In 1948 my then girlfriend, now wife, and I met a remarkable young woman. When we met her we mistook her for a man and she played along out of fear for several months. Eventually she got comfortable enough to correct us and we immediately apologized much to her relief and shock. You see that remarkable woman, our dear family friend, was trans.

        Once many years later in the 1970’s thereabouts she asked us why we accepted her so readily when so many feminists didn’t. My wife told her this and simply this, “As a woman my womanhood is not injured by recognizing the truth of your womanhood and only a woman who is deeply unsure of her own self would say otherwise.”

        My wisdom for you is this my young friend, which is something I’m sure you already know, that petty side of Goddess traditions is made up entirely of woman who are deeply unsure of their own womanhood. It’s a sad reflection on their own hearts that they often ignore the truth of the womanhood of women like you.

        If I could change the world and make it realize the simple truth that all people have the right to self-determination and love then I would gladly do so. The best I can do is as I have done for the last 63 years: try every way I know how to fight for the full equality of trans people everywhere. I pray you find the peace and acceptance you so inherently deserve.

        • Anonymous

          Beautiful. Thank you, Jack.

          • Jack

            My pleasure my friend.

            As a man born in Soviet Ukraine in 1933, who was forced to leave his first adopted home of Poland in 1939, and who had more than a few close calls in his second adopted home of London from 1940-41 I’ve seen just how ugly humanity can really get. And I still have hope.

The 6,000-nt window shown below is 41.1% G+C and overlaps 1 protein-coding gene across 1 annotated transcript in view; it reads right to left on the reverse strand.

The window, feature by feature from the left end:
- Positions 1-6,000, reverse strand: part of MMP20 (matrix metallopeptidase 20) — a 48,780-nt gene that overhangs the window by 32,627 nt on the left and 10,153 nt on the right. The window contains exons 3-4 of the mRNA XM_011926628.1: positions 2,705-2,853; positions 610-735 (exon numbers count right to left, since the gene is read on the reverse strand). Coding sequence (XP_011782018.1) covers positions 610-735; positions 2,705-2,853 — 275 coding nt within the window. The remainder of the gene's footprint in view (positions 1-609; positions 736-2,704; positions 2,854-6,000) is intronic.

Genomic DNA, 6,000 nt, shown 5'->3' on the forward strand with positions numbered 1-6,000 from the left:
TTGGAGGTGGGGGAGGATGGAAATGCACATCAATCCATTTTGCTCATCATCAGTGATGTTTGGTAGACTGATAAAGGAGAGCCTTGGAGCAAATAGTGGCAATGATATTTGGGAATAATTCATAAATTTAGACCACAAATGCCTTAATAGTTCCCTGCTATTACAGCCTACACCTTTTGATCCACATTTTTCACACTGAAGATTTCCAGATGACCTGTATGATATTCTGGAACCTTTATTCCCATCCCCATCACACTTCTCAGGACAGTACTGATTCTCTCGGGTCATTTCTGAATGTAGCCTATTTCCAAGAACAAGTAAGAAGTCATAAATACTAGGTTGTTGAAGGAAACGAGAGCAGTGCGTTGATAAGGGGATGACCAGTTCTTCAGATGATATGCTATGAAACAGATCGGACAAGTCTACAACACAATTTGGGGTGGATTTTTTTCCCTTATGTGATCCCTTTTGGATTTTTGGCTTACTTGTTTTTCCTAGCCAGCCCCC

Passing that hope on is one of life’s greatest pleasures. Especially those who need hope.

            As a man who remembers not being able to marry the love of his life (in supposedly the freest country on Earth) simply because she happened to be black, raising a mixed race gay son and bisexual daughter (in 1950’s-60’s Southern America thank you very much), and of course being a friend to many LGBT folks over the years I’ve been impressed with how far we’ve come (and distressed, at times, at how far we still have to go! – the same could be said of my adventures in the civil rights movement and gender equality movement as well).

            I will never stop fighting for justice. I will never stop spreading the hope in my heart. I owe it to my self, my wife, our children, our grandchildren, our friends, the rest of our family, and of course to everyone who is lonely and downtrodden and needs to be reminded that they are loved and good just as they are.

          • Anonymous

            Considering the horrors of history, I sometimes worry that we who have chosen to identify with a religion that evokes this response have little room to complain, compared to those who were and are persecuted because of birth culture or inborn traits like race or gender orientation. Then I banish that thought with the firm conviction that no one should be so persecuted — and what we are doing in protest is making the world better for everyone. And now, thank you, you bring us hope that the good and the love will see us through. Blessed Be.